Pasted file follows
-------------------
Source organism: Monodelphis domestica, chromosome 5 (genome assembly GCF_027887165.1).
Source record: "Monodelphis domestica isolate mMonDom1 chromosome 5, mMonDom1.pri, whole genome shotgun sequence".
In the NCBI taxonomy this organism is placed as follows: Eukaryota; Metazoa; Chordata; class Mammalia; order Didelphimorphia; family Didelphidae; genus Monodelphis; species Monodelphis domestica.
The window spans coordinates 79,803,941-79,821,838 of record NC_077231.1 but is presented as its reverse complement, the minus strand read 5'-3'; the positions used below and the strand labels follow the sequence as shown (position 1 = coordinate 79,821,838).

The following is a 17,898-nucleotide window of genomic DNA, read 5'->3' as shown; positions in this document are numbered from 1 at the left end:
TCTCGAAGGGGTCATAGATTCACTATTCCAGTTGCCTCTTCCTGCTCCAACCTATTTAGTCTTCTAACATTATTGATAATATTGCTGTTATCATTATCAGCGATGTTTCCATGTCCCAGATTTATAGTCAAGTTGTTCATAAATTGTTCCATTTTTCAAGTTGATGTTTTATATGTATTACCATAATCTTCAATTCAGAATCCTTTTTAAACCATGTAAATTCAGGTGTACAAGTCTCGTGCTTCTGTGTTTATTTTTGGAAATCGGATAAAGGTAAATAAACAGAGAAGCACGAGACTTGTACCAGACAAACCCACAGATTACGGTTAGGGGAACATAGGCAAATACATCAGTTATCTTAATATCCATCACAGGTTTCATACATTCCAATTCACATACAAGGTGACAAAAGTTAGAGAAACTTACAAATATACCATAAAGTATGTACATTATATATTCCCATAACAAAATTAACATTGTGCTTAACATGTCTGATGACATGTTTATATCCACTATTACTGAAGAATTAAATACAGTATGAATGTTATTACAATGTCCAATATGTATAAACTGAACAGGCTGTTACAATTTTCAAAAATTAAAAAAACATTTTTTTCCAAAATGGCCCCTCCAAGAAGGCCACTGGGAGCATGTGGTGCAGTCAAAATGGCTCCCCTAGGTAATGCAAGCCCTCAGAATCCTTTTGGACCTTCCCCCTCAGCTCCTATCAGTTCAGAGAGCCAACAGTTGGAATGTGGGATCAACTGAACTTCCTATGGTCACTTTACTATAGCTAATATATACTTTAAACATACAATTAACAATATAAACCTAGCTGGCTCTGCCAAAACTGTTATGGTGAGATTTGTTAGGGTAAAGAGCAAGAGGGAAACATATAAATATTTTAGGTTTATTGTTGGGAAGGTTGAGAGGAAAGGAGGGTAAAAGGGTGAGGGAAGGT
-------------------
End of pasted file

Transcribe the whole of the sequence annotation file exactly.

Source organism: Monodelphis domestica, chromosome 5 (genome assembly GCF_027887165.1).
Source record: "Monodelphis domestica isolate mMonDom1 chromosome 5, mMonDom1.pri, whole genome shotgun sequence".
In the NCBI taxonomy this organism is placed as follows: Eukaryota; Metazoa; Chordata; class Mammalia; order Didelphimorphia; family Didelphidae; genus Monodelphis; species Monodelphis domestica.
The window spans coordinates 79,803,941-79,821,838 of record NC_077231.1 but is presented as its reverse complement, the minus strand read 5'-3'; the positions used below and the strand labels follow the sequence as shown (position 1 = coordinate 79,821,838).

The following is a 17,898-nucleotide window of genomic DNA, read 5'->3' as shown; positions in this document are numbered from 1 at the left end:
TCTCGAAGGGGTCATAGATTCACTATTCCAGTTGCCTCTTCCTGCTCCAACCTATTTAGTCTTCTAACATTATTGATAATATTGCTGTTATCATTATCAGCGATGTTTCCATGTCCCAGATTTATAGTCAAGTTGTTCATAAATTGTTCCATTTTTCAAGTTGATGTTTTATATGTATTACCATAATCTTCAATTCAGAATCCTTTTTAAACCATGTAAATTCAGGTGTACAAGTCTCGTGCTTCTGTGTTTATTTTTGGAAATCGGATAAAGGTAAATAAACAGAGAAGCACGAGACTTGTACCAGACAAACCCACAGATTACGGTTAGGGGAACATAGGCAAATACATCAGTTATCTTAATATCCATCACAGGTTTCATACATTCCAATTCACATACAAGGTGACAAAAGTTAGAGAAACTTACAAATATACCATAAAGTATGTACATTATATATTCCCATAACAAAATTAACATTGTGCTTAACATGTCTGATGACATGTTTATATCCACTATTACTGAAGAATTAAATACAGTATGAATGTTATTACAATGTCCAATATGTATAAACTGAACAGGCTGTTACAATTTTCAAAAATTAAAAAAACATTTTTTTCCAAAATGGCCCCTCCAAGAAGGCCACTGGGAGCATGTGGTGCAGTCAAAATGGCTCCCCTAGGTAATGCAAGCCCTCAGAATCCTTTTGGACCTTCCCCCTCAGCTCCTATCAGTTCAGAGAGCCAACAGTTGGAATGTGGGATCAACTGAACTTCCTATGGTCACTTTACTATAGCTAATATATACTTTAAACATACAATTAACAATATAAACCTAGCTGGCTCTGCCAAAACTGTTATGGTGAGATTTGTTAGGGTAAAGAGCAAGAGGGAAACATATAAATATTTTAGGTTTATTGTTGGGAAGGTTGAGAGGAAAGGAGGGTAAAAGGGTGAGGGAAGGT